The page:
James Brooks demonstrates a concise, simple way to filter the results of an ActiveRecord has_many through relationship. The secret sauce is in the ActiveRecord::SpawnMethods#merge! method
You should have seen the convoluted tangle I’d created to resolve this, previously. If I’ve learned anything about Rails, by now… it’s that there’s always a simpler way to do it!
Recently I was laid off from my sweet full-time position as a Rails developer. I started this job in August of last year and it was my first professional foray into the world of Ruby programming and the Rails framework. Prior to that I was working in PHP which I picked up when it arrived on the, then infant, web development scene in 1995. Prior to that I was manipulating text files with Perl… yes, I’m that old!
Anyway, I went into this new position at a pretty small company after many years at a large agency feeling like I had no voice in helping move the company forward. This new company seemed like a great place to have a voice and (hopefully) help it grow. My first 6 months, I spent just trying to keep up with the (new to me) world of Rails. I kept thinking, once I get over this learning curve, I’ll speak up a little more and explore the reason I joined a small company in the first place. Sadly, I never got there. What I did get, though, was a taste for a smaller more nimble working environment.
Since the layoff, I’ve taken on any and every freelance project I can get my hands on. In many ways, this has been fun. Lots of variety and lots of making an actual difference, as I’ve stepped in to help people that needed quick turnaround. Some days, I stare at spreadsheets and start to panic about the lack of predictable income. It can be terrifying… if I allow it to be.
I have no point, or conclusion, to draw here. I simply wanted to remind myself, through writing, that I currently have ultimate control of the smallest, nimblest “company” I could ever imagine.
Stay positive, Mr. Me!
Some highlights of QCMerge, for me.
Nate Westheimer (@innonate) spoke of his experience with the New York Tech Meetup and how it went from a handful of people in a room to 31,000 members and selling out an 800 seat auditorium in 10 minutes. The emphasis of each meet up is demos. Show us something on which you’ve been working. I’d love to see this aspect incorporated into the monthly Cincy Web/Tech drinkup. Now that I’ve said this out loud, I’d better be able to stand up and do something about it! http://www.meetup.com/ny-tech/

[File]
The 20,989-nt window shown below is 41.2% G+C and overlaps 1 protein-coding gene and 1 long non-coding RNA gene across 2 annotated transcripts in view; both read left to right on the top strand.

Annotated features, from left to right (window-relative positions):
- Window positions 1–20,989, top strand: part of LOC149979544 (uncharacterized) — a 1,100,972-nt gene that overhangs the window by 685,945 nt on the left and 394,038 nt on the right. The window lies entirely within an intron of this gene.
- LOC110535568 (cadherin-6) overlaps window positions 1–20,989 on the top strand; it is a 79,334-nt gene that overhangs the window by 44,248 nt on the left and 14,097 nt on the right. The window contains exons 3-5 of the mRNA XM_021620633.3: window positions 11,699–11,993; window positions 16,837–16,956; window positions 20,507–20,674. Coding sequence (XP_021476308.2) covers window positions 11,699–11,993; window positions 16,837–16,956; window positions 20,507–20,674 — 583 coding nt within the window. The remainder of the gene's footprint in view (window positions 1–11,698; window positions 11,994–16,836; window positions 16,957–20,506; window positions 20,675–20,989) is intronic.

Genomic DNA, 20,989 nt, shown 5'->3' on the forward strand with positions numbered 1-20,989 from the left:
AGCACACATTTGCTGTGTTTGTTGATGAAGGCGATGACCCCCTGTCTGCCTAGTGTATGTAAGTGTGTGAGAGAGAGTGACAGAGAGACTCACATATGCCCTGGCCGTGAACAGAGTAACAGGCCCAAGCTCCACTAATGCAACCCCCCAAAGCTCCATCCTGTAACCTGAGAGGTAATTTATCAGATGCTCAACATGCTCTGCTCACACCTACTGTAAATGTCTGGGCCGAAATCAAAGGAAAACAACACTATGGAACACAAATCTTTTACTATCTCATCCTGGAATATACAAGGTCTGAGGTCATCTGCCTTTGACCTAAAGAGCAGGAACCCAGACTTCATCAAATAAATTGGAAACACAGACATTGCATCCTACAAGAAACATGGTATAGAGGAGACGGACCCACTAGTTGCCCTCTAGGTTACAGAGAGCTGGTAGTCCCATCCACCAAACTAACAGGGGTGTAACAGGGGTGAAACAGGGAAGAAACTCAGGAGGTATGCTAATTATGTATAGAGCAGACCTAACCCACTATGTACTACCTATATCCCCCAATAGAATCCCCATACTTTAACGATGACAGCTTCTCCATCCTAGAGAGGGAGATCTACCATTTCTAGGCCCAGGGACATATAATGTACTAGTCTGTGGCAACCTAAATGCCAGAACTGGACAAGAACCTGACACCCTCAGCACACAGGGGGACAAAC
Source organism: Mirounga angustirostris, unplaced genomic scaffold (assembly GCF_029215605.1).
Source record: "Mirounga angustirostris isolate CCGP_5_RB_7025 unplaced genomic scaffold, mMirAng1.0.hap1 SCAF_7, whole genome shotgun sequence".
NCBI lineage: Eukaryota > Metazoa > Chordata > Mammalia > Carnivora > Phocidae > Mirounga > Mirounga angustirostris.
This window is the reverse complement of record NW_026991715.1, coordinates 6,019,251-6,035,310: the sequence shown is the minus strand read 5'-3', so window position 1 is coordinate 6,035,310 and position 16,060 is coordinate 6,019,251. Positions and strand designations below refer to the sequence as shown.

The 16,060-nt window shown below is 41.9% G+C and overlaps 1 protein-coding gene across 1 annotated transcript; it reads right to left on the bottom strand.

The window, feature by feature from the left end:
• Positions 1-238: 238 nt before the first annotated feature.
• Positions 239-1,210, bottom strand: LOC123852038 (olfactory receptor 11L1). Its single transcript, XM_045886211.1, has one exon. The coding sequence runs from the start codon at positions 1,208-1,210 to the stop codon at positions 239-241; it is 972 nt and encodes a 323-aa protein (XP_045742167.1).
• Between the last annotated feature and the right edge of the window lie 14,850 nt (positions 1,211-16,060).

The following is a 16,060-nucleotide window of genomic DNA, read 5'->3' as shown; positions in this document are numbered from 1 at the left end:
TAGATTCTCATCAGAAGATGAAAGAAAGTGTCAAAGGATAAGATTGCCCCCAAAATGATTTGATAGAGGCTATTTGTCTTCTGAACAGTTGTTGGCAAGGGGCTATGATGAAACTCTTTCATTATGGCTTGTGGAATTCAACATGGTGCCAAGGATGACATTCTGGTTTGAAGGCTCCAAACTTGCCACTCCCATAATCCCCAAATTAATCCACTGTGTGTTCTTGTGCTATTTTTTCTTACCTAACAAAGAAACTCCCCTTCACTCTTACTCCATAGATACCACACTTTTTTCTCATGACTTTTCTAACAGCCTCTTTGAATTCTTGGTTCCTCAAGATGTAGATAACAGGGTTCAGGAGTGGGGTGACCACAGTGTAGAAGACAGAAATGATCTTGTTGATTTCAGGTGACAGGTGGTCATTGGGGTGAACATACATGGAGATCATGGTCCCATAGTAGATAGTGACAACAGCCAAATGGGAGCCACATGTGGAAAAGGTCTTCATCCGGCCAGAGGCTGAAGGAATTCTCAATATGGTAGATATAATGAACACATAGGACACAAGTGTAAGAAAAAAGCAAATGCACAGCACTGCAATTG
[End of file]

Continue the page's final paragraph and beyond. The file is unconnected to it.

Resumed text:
Todd Henry (@toddhenry), whom I heard speak at Landor a few years back, spoke of keeping up the quality in our create-on-demand lives, and not just simply delivering mediocrity. When I heard Todd speak a few years back, he really shook me out of a funk and reminded me why I do what I do. He delivered again this year. I highly recommend listening to hime speak if you ever get a chance. http://www.accidentalcreative.com/
Sara Morgan (@SaraMorganSF) spoke at last year’s QCMerge as well. Since then, she has founded Eleven Eleven PR and is helping companies get the word out, without being schmucky. Sara had some good tips for starups and even estabished companies on how to promote yourself without even seeming like you are. Honestly, Sara has such great energy she could be talking about sportsball and I’d still be interested. https://www.facebook.com/ElevenElevenPr
Chris Glass (@glass) is kind of a design celebrity around these parts. The dude is the embodiment of leading a creative life. Chris’ talk was a simple personal story of what he’s done and what he loves. He claims this was his first ever public speaking gig. If this is true, it’s just one more thing he’s good at… and it started with crayons. http://chrisglass.com/timeline/
Finally, two of the partners of Ample, Rob Sloan (designer) and Kevin Comer (writer) presented a very transparent look inside the way we work at Ample. This included things that didn’t work as well as what’s working right now. Rob and Kevin did a really nice job and I was very impressed with their candor and ease of delivery. Their talk reaffirmed my decision to join Ample last year… a great group of talented, nice people. http://helloample.com
Looking forward to next year’s QCMerge and putting some of what I learned into action.
Exhibit 1: This blog post
Stephen Cornford take the unintentional noise of many cassette decks and turns it into a clockwork symphony. More details at CreativeApplications.net